It's Duck Hunt...
And that's about it, really. You can all go home now.
Oh, but that can't be it? Remington Great American Bird Hunt
(RGABH) is a game on a modern game console, it has
to be more in-depth than an NES classic
! But it really is, I assure you. The only thing that's missing is the pink screen where the ducks fly away. And the dog that makes fun of you when your aim sucks.
There are only four modes to choose from in RGABH
], and they're all just replicas of each other without any variation: A single-player mode with twelve tournaments to play through and three multiplayer modes, all of which consist of either shooting ducks together... or shooting ducks apart. And if you shoot them apart, you'll get to see the way the round plays out before you play, and adapt accordingly. It's like not only seeing your nephew go first in that old board game Memory (y'know, matching the cards up and stuff?), but seeing where every card is placed before you play. Hell, for three bucks I can buy a deck of cards to play that game, and if you let me go second, I'll show you how it's done... and in record time!
Winning certain tournaments along the way will unlock a new shotgun for use in... well, in future tournaments. For the life of me, I couldn't find a way to do anything special with them. I couldn't find a trophy room, or any way to even see the full gun that I successfully earned. Why would it bother to tell me that I've “won” a new gun without any way to take advantage of it? Why not give me an option before a round to choose what gun I'd prefer, or at least adjust the aspects of my gun, like a bigger magazine maybe, but more recoil? Quicker shot, but more reload time and fewer bullets? No reloading, but stricter penalties for shots missed? Even if they're licensed guns, just give me some kind of options instead of throwing me some default boom-stick.
I'm shooting is dull. None of the environments are particularly beautiful, just sort of what one would expect: a forest, a swamp, a field, and a frozen lake. None of them stand out at all, though you get plenty of time to stare at them, because the birds are slower to show up than new screenshots of Duke Nukem Forever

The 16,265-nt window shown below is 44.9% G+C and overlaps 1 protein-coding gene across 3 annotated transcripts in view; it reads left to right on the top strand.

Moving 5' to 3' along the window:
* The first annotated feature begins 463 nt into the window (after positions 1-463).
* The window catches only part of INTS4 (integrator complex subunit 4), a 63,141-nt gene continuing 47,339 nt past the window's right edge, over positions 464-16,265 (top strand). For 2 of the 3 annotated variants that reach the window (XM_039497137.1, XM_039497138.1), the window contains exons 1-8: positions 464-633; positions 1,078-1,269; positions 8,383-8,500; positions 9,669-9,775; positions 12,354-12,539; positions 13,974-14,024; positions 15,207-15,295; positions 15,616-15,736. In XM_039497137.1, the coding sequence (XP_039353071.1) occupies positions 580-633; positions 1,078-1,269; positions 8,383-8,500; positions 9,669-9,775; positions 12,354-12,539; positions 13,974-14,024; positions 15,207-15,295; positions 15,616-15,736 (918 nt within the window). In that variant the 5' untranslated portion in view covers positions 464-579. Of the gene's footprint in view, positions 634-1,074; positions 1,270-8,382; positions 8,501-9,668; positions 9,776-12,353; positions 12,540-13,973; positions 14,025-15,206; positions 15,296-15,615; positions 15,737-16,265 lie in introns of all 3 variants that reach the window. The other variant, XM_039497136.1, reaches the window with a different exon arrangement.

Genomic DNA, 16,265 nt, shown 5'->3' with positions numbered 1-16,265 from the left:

. All of the action is birds flying in, birds flying out
and in certain areas your dog jumps through the bush to scare a flock into the air. With either the Wii-mote or the Wii Zapper, you just aim and fire, cursor on the screen, and e'rythaang.
The game automatically reloads your gun, so you don't even have that
to worry about, and the power-ups littered throughout the rounds (shooting “this” duck gives you a weapon upgrade, while “that” duck is an extended magazine) make shooting the same targets all the easier. Hell, there's even a “Hunter Vision Meter” that fills up as you take down those little feathered bastards, and when it's full, you can slow down time and rack up more of a combo. Yup, you have the ability to slow down time to shoot ducks. I don't know what those birds did wrong to piss off the programmers so much, but it sounds to me like the whole reason this exists is for revenge.
The more I think about it and the more I try and describe it, the more I want to wax nostalgic about my old-school orange Zapper: a single screen at a time to shoot at, only a few ducks on screen at any given time (Duck Hunt
only had two at a time, at least the Wii can handle more than five flapping around at once). Worse yet, true to the legacy of NES Duck Hunt
, you can't even shoot the damn dog! [You could, in fact, shoot the dog in the arcade version "Vs Duck Hunt" ~Ed
If this is supposed to be a realistic simulator, in any way/shape/form of actually
going out bird hunting
(which the real rifles, bird types, and what you're allowed/not allowed to shoot might suggest), why can't I shoot anything else? The one thing I've wanted to do for years is shoot the dog that pops up to heckle me when I miss, and I can't do anything of the sort here... it just resets my multiplier. Dammit.
Don't get me wrong, I'm not normally for the shooting of dogs, but that one... oooohhhhh, that one knows what he did...